Channel: The Kaʻū Calendar News Briefs, Hawaiʻi Island
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Ka`u News Briefs Saturday, April 26, 2014

Rick Makanaaloha Kia`imeaokekanaka San Nicolas, seen here with the late Uncle George Na`ope, is Hawai`i Volcanoes National Park's first Artist-in-Residence. Photo from the Artist
STATE HOUSE AND SENATE CONFEREES at the state Legislature have struck a balance on several conference drafts. The bills now go to the full Senate and House for a final floor vote. 
      “The Legislature for the third year in a row worked efficiently and effectively to end conference negotiations on time,” said Senate President Donna Mercado Kim. “In the past, certain bills required extending the deadline for negotiations. Efficiency is important to the Senate as we continue to do work for the people of Hawai`i.”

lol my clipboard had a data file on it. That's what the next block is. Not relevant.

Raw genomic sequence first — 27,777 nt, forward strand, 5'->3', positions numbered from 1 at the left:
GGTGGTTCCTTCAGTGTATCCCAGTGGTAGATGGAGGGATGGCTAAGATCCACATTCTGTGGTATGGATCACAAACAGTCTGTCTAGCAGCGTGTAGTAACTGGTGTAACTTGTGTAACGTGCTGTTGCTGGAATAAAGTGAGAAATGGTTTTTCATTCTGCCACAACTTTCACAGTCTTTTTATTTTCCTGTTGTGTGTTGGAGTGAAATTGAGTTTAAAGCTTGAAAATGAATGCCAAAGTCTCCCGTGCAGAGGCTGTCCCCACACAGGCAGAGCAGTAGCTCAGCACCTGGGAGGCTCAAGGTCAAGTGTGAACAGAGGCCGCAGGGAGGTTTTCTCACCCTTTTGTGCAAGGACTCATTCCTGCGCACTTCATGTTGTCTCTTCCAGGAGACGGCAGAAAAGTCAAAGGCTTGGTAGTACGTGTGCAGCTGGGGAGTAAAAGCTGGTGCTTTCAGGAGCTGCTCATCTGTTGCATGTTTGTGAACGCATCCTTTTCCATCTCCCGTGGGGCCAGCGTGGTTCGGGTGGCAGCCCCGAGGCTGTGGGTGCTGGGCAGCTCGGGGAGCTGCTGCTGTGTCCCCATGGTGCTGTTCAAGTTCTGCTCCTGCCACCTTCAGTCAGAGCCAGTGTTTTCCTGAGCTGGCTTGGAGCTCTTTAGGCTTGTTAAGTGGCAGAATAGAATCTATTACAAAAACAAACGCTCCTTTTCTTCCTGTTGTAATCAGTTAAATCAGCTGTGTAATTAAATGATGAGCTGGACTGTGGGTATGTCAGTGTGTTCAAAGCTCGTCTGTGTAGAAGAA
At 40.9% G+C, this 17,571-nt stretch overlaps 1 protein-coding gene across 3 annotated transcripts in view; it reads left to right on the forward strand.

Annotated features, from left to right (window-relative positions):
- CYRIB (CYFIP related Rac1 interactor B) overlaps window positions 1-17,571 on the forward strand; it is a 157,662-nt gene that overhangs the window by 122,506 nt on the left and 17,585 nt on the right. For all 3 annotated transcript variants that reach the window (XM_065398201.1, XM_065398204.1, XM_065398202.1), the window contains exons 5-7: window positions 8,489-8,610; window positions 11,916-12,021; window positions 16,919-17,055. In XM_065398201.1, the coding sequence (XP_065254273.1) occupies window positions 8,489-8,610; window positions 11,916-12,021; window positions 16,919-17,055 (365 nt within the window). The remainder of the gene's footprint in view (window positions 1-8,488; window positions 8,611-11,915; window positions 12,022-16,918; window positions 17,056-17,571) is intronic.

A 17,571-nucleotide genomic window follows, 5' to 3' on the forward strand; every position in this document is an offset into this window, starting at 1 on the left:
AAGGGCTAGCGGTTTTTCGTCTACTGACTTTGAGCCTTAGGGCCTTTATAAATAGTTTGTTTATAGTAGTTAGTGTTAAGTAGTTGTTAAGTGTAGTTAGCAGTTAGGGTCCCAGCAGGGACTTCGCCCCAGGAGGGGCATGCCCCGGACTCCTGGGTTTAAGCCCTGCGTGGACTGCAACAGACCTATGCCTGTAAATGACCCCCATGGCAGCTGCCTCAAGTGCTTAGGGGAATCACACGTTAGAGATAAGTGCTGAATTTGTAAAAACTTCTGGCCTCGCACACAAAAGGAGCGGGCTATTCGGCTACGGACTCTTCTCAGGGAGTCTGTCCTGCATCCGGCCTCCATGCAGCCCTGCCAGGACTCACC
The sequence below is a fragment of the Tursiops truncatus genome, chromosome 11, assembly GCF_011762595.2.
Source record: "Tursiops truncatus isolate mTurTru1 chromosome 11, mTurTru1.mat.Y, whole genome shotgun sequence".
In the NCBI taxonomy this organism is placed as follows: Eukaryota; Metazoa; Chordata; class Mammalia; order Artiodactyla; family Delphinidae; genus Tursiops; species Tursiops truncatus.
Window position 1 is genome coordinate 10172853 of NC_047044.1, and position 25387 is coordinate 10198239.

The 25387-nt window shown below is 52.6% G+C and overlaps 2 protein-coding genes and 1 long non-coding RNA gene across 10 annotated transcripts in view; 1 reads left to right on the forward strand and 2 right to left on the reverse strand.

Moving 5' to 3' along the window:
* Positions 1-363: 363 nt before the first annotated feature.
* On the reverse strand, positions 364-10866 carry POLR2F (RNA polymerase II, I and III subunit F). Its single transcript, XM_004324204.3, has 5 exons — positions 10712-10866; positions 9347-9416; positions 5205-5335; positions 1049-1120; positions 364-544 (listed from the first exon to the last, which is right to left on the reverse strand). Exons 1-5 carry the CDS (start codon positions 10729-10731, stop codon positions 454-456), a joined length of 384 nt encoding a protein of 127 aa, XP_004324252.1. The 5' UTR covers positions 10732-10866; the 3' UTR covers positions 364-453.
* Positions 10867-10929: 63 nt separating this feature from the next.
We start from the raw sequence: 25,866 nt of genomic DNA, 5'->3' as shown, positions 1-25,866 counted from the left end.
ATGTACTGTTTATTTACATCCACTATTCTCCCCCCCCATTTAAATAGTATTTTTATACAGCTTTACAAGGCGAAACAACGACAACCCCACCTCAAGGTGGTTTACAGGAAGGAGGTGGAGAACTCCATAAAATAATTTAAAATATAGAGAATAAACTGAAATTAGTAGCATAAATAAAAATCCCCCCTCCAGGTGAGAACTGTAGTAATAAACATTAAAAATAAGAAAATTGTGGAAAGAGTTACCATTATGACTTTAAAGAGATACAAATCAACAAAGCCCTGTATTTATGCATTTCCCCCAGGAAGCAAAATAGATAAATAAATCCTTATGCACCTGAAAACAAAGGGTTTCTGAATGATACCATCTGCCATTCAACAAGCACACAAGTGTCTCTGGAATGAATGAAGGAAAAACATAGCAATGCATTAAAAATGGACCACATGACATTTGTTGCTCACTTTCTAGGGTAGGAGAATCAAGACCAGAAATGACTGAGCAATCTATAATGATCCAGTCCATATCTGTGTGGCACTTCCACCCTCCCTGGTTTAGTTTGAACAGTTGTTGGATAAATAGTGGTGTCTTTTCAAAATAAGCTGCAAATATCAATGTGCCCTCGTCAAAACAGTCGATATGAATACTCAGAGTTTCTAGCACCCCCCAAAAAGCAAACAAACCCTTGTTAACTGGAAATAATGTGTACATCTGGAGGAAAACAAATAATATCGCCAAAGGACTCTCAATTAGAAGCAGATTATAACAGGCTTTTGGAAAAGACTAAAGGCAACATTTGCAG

Sen. David Ige confers with Rep. Sylvia Luke during a conference committee meeting.
      Senate Bill 2609 would boost the income of Hawai`i’s lowest paid workers. The final version of the bill increases the state’s minimum wage from $7.25 to $10.10 over the next four years. For workers who earn at least $7 more than the minimum wage, businesses can deduct a 75 cents tip credit. The current tip credit is 50 cents.
       HB1700 includes funding for core services such as education, health, the University of Hawai`i, human services, the environment, public safety and supporting and caring for Hawai`i’s people. Lawmakers reduced Gov. Neil Abercrombie’s executive budget request by $173 million in general funds over fiscal biennium 2013-15. The governor’s $200 million budget request for FY2015 was cut down to $65.7 million.
      Funding for capital improvement projects amounted to just over $5 billion, of which $2.3 billion is funded in general obligation or reimbursable bonds. This number includes the lapse and reauthorization of $339 million in GO Bonds for the State Educational Facilities Improvement Fund. The budget includes $40 million for grant-in-aid.